Jennifer Pelland’s Captive Girl (see review), is a slightly disturbing love story between a woman so integrated with machinery that she is effectively disabled and the scientist who needs her to be that way. Machine echoes that, the story motivated by a woman becoming a machine, and her wife’s refusal to accept her as one. The novel’s protagonist, Celia, copes with the pain of this rejection by trying to become more of a machine, in a quest to transform away all remnants of her humanity.
The core of the story is the possibility of a person’s mind being copied into a humanoid machine, primarily as a physical replacement for a body with a critical illness and that has been frozen awaiting a cure. In this case, Celia’s body has been frozen indefinitely but she is copied into an artificial but almost identical copy of herself, to continue her married life until her body is cured and her mind can be copied back into her flesh.
The novel introduces a wide range of characters to explore different aspects and attitudes towards this possibility. One person desires the extended life an artificial body can provide, in order to live hundreds of years and see the exciting developments of the future. Another desires it for vanity – the ultimate in cosmetic surgery. Yet another represents the orthodox justification of a continued life with loved ones.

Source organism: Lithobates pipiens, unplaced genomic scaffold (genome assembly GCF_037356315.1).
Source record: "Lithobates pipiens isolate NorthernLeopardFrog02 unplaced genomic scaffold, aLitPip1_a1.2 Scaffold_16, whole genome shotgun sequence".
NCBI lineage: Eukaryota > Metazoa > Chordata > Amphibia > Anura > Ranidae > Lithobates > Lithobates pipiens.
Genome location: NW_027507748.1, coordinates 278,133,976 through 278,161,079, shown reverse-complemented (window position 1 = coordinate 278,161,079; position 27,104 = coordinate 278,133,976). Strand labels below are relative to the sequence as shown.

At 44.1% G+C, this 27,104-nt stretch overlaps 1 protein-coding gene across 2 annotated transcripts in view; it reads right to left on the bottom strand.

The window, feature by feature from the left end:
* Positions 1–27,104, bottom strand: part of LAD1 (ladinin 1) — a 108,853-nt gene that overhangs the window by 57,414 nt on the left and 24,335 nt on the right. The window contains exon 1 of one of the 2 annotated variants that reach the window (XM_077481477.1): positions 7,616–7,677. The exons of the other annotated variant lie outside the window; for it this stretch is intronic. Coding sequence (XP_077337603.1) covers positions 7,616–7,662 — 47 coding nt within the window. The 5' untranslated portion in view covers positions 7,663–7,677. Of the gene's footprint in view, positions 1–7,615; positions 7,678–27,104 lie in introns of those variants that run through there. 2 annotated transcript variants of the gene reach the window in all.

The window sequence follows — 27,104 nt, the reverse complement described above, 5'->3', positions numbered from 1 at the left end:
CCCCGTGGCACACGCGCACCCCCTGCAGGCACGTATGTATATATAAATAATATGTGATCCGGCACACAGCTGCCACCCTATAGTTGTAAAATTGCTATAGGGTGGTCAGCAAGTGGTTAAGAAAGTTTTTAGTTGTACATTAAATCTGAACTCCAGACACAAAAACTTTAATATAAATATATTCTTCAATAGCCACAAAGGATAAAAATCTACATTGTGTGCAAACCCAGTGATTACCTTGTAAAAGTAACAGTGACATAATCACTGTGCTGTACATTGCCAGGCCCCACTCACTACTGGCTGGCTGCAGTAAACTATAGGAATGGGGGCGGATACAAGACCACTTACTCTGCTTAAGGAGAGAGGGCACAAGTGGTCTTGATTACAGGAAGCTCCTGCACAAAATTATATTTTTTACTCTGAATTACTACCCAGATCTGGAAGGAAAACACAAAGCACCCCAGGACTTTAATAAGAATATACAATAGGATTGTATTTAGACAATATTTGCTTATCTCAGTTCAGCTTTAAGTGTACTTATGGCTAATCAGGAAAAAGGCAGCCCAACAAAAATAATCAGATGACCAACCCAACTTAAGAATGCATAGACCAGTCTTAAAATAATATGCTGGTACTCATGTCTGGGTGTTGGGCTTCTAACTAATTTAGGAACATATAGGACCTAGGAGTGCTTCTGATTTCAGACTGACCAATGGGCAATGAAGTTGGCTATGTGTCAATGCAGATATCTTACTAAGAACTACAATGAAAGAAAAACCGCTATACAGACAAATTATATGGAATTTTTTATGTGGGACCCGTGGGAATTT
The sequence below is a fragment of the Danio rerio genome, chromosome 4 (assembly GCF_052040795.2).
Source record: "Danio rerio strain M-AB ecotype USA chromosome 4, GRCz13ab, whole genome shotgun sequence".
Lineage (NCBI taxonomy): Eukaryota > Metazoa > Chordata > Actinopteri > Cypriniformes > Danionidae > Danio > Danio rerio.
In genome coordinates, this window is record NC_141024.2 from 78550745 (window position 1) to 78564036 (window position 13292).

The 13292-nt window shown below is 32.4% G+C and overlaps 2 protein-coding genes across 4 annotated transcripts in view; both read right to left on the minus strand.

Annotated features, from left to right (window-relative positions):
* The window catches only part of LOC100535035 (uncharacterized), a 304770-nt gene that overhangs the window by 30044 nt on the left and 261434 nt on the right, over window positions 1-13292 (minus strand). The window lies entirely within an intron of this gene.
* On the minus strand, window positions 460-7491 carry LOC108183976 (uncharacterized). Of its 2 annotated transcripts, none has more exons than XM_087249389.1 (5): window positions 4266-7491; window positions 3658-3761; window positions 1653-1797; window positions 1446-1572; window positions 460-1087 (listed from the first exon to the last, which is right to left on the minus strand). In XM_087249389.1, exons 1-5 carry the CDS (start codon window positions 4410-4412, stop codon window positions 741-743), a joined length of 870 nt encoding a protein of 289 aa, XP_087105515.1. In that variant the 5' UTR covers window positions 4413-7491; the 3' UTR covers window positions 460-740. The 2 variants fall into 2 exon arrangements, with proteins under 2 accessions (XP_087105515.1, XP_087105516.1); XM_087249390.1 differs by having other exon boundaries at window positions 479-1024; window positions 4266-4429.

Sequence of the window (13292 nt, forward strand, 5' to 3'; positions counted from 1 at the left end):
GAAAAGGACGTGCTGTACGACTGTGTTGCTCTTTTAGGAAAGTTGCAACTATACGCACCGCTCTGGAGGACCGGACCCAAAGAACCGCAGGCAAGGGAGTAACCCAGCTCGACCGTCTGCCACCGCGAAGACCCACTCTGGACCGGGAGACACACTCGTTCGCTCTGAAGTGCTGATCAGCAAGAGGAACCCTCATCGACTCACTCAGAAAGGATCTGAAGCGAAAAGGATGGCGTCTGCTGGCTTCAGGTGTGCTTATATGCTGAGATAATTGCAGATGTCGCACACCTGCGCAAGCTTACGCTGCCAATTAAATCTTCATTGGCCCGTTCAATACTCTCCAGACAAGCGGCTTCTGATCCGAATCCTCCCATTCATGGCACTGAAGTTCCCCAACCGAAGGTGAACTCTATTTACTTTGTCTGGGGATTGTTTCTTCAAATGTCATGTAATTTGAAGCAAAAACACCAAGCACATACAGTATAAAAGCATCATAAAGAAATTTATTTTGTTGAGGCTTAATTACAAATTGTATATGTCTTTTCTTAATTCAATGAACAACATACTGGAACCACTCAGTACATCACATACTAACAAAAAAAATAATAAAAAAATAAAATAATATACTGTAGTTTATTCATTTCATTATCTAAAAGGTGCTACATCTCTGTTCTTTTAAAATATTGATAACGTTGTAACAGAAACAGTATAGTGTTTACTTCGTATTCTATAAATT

But it’s as much about the negatives as the positives. Is it really possible to copy a human consciousness into a machine? Celia’s wife, Rivka, is unable to accept as real a copy of her wife. Sometimes the copying process is defective, so that machine-copies have distinctly different personalities from their originals – and can such copies be truly regarded as copies? Or as entirely new people?
Then there are the humans who fetishise machine-copies, and humans with phobias about them. And how the machine-people confront their new reality as fundamentally non-human varies considerably too. Much of this echoes the reality of people in contemporary society who differ from society’s norms. The novel’s main story is set against a political backdrop that is a clear allegory of the U.S.’s neverending war on abortion clinics, and also of society’s fear and confusion over gender identities – and the right of others to police the boundaries.
Despite all the not-so-subtle subtext, ultimately this is a human story about love and loss, with elements of a psychological thriller. The ending is good, though it leaves open many questions – but that’s no bad thing.